Credit: Teerawut Punsorn
Hardware vendors say it all the time: Your firmware is out of date and should be upgraded.
I hear this almost every time I'm working on a hardware support contract. Disk failures on storage, part failures on modular switches -- it doesn't matter; the firmware issue almost always pops up. And I play along.
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"Because there are tons of improvements and bug fixes in the newer version," they all say when asked why I should upgrade. But unless I'm experiencing a problem that can be directly traced to firmware, I'll usually decline. I've been bitten more than once by the siren song of the latest firmware. I'll take stability over recency nearly every time.
The high price of firmware upgrades
Maintenance windows and downtime are significant factors when it comes to updating firmware on core devices. Unless your storage supports online firmware updates (as some do), you're looking at a reboot of a storage array at best and longer downtime at worst. Most small organizations can't afford hardware that supports online updates, so the entire virtualization infrastructure must be powered down or migrated just to upgrade the firmware of one storage array. Unless your current firmware is causing data integrity issues, it isn't worth having to do either.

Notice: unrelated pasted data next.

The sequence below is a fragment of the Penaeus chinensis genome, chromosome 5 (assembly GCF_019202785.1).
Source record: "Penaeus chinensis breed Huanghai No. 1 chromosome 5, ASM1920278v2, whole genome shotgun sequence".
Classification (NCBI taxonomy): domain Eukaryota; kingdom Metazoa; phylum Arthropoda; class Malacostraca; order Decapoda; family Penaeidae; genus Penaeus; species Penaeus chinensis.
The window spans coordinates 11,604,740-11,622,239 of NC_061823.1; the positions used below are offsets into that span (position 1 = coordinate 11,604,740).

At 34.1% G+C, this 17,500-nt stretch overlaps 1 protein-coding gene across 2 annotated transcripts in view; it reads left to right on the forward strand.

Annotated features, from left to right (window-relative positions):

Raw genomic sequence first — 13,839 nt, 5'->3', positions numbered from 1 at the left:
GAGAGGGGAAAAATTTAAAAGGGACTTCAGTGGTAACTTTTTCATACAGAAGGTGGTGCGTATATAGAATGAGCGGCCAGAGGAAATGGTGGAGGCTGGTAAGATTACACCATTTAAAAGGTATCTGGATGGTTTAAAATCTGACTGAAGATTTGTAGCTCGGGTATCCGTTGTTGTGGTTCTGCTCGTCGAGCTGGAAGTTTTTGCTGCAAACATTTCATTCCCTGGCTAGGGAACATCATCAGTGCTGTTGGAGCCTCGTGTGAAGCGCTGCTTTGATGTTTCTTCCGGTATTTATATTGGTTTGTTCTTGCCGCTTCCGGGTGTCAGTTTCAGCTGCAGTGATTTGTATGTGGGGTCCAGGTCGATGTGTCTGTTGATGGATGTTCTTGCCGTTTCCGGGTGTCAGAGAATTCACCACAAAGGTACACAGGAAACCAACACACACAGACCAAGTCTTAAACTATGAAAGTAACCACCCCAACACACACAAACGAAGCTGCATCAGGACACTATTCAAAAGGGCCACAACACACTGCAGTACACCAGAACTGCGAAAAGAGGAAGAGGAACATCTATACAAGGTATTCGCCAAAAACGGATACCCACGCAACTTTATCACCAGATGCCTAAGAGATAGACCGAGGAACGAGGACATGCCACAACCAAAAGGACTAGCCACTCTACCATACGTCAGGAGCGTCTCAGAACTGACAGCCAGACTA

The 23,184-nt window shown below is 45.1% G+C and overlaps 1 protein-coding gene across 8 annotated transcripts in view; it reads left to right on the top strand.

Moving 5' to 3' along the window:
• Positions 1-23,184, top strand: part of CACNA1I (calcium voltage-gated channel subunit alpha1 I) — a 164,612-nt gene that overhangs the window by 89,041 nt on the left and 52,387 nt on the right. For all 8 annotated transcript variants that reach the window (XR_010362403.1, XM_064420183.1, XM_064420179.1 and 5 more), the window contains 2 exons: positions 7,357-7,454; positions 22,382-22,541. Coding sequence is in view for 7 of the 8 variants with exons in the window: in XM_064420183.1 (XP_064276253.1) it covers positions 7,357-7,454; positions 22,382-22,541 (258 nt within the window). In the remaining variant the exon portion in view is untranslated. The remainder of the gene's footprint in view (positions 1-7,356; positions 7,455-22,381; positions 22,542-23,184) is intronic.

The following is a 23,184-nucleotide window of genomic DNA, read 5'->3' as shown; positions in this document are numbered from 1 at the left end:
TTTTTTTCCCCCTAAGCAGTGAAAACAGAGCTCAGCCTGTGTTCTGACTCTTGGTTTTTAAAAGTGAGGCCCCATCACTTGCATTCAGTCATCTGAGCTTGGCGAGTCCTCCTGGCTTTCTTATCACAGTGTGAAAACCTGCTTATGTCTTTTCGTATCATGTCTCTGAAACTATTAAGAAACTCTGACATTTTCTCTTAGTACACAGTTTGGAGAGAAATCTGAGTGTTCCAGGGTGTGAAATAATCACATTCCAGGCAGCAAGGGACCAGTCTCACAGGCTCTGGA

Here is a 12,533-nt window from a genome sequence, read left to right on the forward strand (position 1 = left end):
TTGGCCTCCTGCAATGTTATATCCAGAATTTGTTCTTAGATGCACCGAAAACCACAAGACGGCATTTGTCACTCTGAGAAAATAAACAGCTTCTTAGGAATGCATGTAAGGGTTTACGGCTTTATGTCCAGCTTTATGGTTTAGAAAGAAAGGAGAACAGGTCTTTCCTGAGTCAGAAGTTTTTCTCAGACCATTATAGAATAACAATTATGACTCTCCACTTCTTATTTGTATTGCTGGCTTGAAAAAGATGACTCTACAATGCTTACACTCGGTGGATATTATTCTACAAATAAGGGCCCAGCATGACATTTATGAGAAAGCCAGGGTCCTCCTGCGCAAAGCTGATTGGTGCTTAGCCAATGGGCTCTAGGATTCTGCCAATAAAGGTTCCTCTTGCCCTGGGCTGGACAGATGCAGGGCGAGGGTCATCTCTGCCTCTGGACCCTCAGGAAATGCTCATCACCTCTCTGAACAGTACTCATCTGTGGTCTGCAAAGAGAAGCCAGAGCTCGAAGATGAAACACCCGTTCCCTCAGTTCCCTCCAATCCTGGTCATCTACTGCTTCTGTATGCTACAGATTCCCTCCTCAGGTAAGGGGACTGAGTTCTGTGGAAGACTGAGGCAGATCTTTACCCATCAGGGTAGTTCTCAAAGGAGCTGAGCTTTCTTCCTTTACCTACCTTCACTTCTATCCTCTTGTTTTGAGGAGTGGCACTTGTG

That's nothing to say of the possibility that a "minor" firmware update can cause unforeseen problems with the device, rendering it inoperable or otherwise offline. Now you're left with a situation of your own causing that has suddenly become a far bigger problem. That simple firmware update, which has a changelog that contains next to nothing pertinent for your infrastructure, has hit a bug and instead of rebooting normally, your device is now stuck at boot throwing errors.